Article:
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Microsoft® Windows Server™ 2003 White Paper

Scalability features such as out-of-process session state management allow applications to be deployed across a Web farm for greater throughput and reliability.

Processes are generally started on-demand, i.e., only when they are needed, so as not to consume resources unnecessarily. They can also be killed after a specified idle time. This allows a single server to serve more applications than was practical in prior implementations. Set the idle timeout to shut down a process if it is idle for given period of time and free up resources for active applications. Consider disabling idle timeout if application startup takes a long time.

Applications can be swapped and restarted on the fly, and a Web site can be restarted without affecting other Web sites on the same server. Eliminating down-time boosts effective performance as users are never waiting for a response from a crashed server. Furthermore, fewer extra servers are needed to handle the load during maintenance.

Running safe out-of-process processes doesn’t require additional context switches from the IIS process to the application process as it did before.

Optimizations were made to global PFN lock acquisition on both 32-bit and 64-bit systems.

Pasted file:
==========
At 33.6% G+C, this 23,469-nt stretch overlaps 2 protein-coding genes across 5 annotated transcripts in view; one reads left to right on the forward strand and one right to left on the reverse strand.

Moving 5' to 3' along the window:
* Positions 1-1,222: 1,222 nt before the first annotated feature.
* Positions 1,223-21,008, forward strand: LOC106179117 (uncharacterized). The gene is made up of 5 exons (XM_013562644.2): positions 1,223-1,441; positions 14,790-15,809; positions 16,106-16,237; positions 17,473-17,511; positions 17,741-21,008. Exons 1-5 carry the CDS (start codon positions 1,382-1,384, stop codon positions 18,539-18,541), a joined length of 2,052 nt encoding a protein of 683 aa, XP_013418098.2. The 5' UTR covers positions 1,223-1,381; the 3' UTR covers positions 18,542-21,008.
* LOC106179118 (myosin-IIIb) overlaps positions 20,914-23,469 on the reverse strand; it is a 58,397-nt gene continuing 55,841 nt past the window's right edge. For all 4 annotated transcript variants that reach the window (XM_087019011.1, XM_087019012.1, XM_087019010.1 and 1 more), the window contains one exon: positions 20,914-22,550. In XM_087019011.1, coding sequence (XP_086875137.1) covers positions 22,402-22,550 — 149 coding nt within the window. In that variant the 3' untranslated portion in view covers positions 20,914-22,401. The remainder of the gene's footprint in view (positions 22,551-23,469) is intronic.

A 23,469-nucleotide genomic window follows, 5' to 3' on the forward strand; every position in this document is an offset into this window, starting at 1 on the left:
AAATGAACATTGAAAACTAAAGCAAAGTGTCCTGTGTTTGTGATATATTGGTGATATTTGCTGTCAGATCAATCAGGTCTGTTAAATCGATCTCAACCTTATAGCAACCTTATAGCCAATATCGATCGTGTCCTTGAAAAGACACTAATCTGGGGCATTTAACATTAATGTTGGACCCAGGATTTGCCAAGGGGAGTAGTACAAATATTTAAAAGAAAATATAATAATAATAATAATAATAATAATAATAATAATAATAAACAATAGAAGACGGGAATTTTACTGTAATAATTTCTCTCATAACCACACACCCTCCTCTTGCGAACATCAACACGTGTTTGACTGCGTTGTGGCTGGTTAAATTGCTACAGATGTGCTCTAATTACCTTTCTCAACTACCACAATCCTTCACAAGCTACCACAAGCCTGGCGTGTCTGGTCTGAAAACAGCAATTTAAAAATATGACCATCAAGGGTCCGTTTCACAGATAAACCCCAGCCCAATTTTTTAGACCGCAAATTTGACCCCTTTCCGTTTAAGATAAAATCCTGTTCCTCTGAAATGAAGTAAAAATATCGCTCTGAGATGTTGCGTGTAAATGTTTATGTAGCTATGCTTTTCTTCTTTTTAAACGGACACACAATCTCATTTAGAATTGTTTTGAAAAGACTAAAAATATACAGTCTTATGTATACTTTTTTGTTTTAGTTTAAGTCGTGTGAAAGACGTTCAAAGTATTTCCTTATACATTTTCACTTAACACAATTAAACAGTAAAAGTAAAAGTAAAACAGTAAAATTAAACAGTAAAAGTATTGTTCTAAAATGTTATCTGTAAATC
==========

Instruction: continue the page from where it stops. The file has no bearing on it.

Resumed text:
Improvements were made to dispatcher lock acquisition during context switching. The dispatcher lock assures synchronization between different threads and different CPUs. It is acquired whenever you need to scale a thread or perform a synchronization operation like setting an event, acquiring a mutex, setting a semaphore, or using any of the .NET synchronization objects. On systems with a large number of threads and processes, performance will improve between 15 and 20 percent.

Windows Server 2003, Enterprise Edition, and Windows Server 2003, Datacenter Edition, both support Hot Add Memory. This allows ranges of memory to be added to a computer and made available to the operating system and applications as part of the normal memory pool while the server is running. This does not require re-booting the computer and involves no downtime. This feature will be available only on hardware that supports this feature.

Scalability Case Study

The NILE application was tested for scalability using an e-commerce benchmark from Doculabs, which measures the overall performance of some scenarios that are commonly used by e-commerce sites, including logon, browse items, search, shopping cart operations, check out, static file caching, data-base operations, and session state management. Results showed that ASP.NET ran more than twice as fast than ASP whether running on Windows 2000 or Windows Server 2003. The best performance was obtained using ASP.NET on Windows Server 2003, which ran more than three times as fast as ASP on Windows 2000. The application scaled up well too—performance with four and eight processors was approximately 250 percent and 350 percent faster, respectively, than benchmarks with one processor. The following figure shows a graph of the performance results.

Implementing a Scalable Architecture7

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